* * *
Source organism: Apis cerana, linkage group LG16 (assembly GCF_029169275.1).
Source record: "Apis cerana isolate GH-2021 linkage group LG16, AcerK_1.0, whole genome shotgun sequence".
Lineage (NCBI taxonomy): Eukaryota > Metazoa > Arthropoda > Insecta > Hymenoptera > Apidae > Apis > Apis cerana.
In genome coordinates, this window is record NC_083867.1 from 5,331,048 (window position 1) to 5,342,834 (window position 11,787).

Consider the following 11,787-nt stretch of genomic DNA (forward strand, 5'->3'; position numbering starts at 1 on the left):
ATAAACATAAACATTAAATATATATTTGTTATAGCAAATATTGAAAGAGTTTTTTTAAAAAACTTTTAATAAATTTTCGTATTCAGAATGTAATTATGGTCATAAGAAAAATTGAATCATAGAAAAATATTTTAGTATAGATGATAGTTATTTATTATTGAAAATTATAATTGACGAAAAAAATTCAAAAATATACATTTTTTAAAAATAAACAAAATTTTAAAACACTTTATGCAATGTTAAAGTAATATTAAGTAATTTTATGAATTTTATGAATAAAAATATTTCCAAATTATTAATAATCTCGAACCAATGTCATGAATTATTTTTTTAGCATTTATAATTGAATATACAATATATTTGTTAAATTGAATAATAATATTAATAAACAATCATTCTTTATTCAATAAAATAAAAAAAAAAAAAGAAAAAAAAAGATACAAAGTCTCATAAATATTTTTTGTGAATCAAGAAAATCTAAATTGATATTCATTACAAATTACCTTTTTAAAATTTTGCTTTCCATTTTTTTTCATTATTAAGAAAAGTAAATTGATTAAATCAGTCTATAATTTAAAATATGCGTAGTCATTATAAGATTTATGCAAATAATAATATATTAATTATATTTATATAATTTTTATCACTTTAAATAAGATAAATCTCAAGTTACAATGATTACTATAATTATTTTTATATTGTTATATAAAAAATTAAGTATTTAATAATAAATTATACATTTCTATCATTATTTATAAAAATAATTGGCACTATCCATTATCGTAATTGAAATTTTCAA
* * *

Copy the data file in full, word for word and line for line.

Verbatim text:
Source organism: Apis cerana, linkage group LG16 (assembly GCF_029169275.1).
Source record: "Apis cerana isolate GH-2021 linkage group LG16, AcerK_1.0, whole genome shotgun sequence".
Lineage (NCBI taxonomy): Eukaryota > Metazoa > Arthropoda > Insecta > Hymenoptera > Apidae > Apis > Apis cerana.
In genome coordinates, this window is record NC_083867.1 from 5,331,048 (window position 1) to 5,342,834 (window position 11,787).

Consider the following 11,787-nt stretch of genomic DNA (forward strand, 5'->3'; position numbering starts at 1 on the left):
ATAAACATAAACATTAAATATATATTTGTTATAGCAAATATTGAAAGAGTTTTTTTAAAAAACTTTTAATAAATTTTCGTATTCAGAATGTAATTATGGTCATAAGAAAAATTGAATCATAGAAAAATATTTTAGTATAGATGATAGTTATTTATTATTGAAAATTATAATTGACGAAAAAAATTCAAAAATATACATTTTTTAAAAATAAACAAAATTTTAAAACACTTTATGCAATGTTAAAGTAATATTAAGTAATTTTATGAATTTTATGAATAAAAATATTTCCAAATTATTAATAATCTCGAACCAATGTCATGAATTATTTTTTTAGCATTTATAATTGAATATACAATATATTTGTTAAATTGAATAATAATATTAATAAACAATCATTCTTTATTCAATAAAATAAAAAAAAAAAAAGAAAAAAAAAGATACAAAGTCTCATAAATATTTTTTGTGAATCAAGAAAATCTAAATTGATATTCATTACAAATTACCTTTTTAAAATTTTGCTTTCCATTTTTTTTCATTATTAAGAAAAGTAAATTGATTAAATCAGTCTATAATTTAAAATATGCGTAGTCATTATAAGATTTATGCAAATAATAATATATTAATTATATTTATATAATTTTTATCACTTTAAATAAGATAAATCTCAAGTTACAATGATTACTATAATTATTTTTATATTGTTATATAAAAAATTAAGTATTTAATAATAAATTATACATTTCTATCATTATTTATAAAAATAATTGGCACTATCCATTATCGTAATTGAAATTTTCAA